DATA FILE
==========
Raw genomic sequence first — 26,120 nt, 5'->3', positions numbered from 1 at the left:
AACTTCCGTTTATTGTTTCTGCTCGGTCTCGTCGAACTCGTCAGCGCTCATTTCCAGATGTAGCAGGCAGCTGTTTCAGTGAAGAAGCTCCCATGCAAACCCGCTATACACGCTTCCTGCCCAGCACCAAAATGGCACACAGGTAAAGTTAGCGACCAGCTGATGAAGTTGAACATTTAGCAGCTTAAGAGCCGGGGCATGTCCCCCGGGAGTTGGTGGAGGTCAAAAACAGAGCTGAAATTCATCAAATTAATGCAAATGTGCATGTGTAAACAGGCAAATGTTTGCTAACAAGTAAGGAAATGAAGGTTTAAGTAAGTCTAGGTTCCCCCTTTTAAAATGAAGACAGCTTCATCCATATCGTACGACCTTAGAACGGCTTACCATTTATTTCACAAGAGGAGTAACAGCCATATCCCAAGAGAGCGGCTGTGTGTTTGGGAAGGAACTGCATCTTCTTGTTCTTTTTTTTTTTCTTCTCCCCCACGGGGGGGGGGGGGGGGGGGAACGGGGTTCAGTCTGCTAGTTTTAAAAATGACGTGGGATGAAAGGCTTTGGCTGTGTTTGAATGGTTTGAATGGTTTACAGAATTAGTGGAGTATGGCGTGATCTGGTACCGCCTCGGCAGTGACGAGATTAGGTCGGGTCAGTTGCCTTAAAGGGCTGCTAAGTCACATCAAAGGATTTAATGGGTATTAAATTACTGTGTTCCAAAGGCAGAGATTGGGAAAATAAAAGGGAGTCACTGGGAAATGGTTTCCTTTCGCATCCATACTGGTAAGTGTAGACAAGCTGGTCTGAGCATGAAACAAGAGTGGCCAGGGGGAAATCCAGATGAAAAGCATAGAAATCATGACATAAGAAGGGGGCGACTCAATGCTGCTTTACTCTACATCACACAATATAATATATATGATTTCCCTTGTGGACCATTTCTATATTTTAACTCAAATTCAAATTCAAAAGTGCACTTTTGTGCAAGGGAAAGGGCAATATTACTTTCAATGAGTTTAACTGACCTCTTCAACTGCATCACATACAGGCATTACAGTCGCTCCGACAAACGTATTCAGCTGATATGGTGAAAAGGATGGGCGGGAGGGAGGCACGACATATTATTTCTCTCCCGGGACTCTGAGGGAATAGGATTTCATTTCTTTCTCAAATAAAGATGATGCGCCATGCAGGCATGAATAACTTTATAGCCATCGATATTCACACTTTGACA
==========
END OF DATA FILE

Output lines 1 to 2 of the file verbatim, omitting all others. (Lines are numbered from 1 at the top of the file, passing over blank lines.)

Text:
Raw genomic sequence first — 26,120 nt, 5'->3', positions numbered from 1 at the left:
AACTTCCGTTTATTGTTTCTGCTCGGTCTCGTCGAACTCGTCAGCGCTCATTTCCAGATGTAGCAGGCAGCTGTTTCAGTGAAGAAGCTCCCATGCAAACCCGCTATACACGCTTCCTGCCCAGCACCAAAATGGCACACAGGTAAAGTTAGCGACCAGCTGATGAAGTTGAACATTTAGCAGCTTAAGAGCCGGGGCATGTCCCCCGGGAGTTGGTGGAGGTCAAAAACAGAGCTGAAATTCATCAAATTAATGCAAATGTGCATGTGTAAACAGGCAAATGTTTGCTAACAAGTAAGGAAATGAAGGTTTAAGTAAGTCTAGGTTCCCCCTTTTAAAATGAAGACAGCTTCATCCATATCGTACGACCTTAGAACGGCTTACCATTTATTTCACAAGAGGAGTAACAGCCATATCCCAAGAGAGCGGCTGTGTGTTTGGGAAGGAACTGCATCTTCTTGTTCTTTTTTTTTTTCTTCTCCCCCACGGGGGGGGGGGGGGGGGGGAACGGGGTTCAGTCTGCTAGTTTTAAAAATGACGTGGGATGAAAGGCTTTGGCTGTGTTTGAATGGTTTGAATGGTTTACAGAATTAGTGGAGTATGGCGTGATCTGGTACCGCCTCGGCAGTGACGAGATTAGGTCGGGTCAGTTGCCTTAAAGGGCTGCTAAGTCACATCAAAGGATTTAATGGGTATTAAATTACTGTGTTCCAAAGGCAGAGATTGGGAAAATAAAAGGGAGTCACTGGGAAATGGTTTCCTTTCGCATCCATACTGGTAAGTGTAGACAAGCTGGTCTGAGCATGAAACAAGAGTGGCCAGGGGGAAATCCAGATGAAAAGCATAGAAATCATGACATAAGAAGGGGGCGACTCAATGCTGCTTTACTCTACATCACACAATATAATATATATGATTTCCCTTGTGGACCATTTCTATATTTTAACTCAAATTCAAATTCAAAAGTGCACTTTTGTGCAAGGGAAAGGGCAATATTACTTTCAATGAGTTTAACTGACCTCTTCAACTGCATCACATACAGGCATTACAGTCGCTCCGACAAACGTATTCAGCTGATATGGTGAAAAGGATGGGCGGGAGGGAGGCACGACATATTATTTCTCTCCCGGGACTCTGAGGGAATAGGATTTCATTTCTTTCTCAAATAAAGATGATGCGCCATGCAGGCATGAATAACTTTATAGCCATCGATATTCACACTTTGACA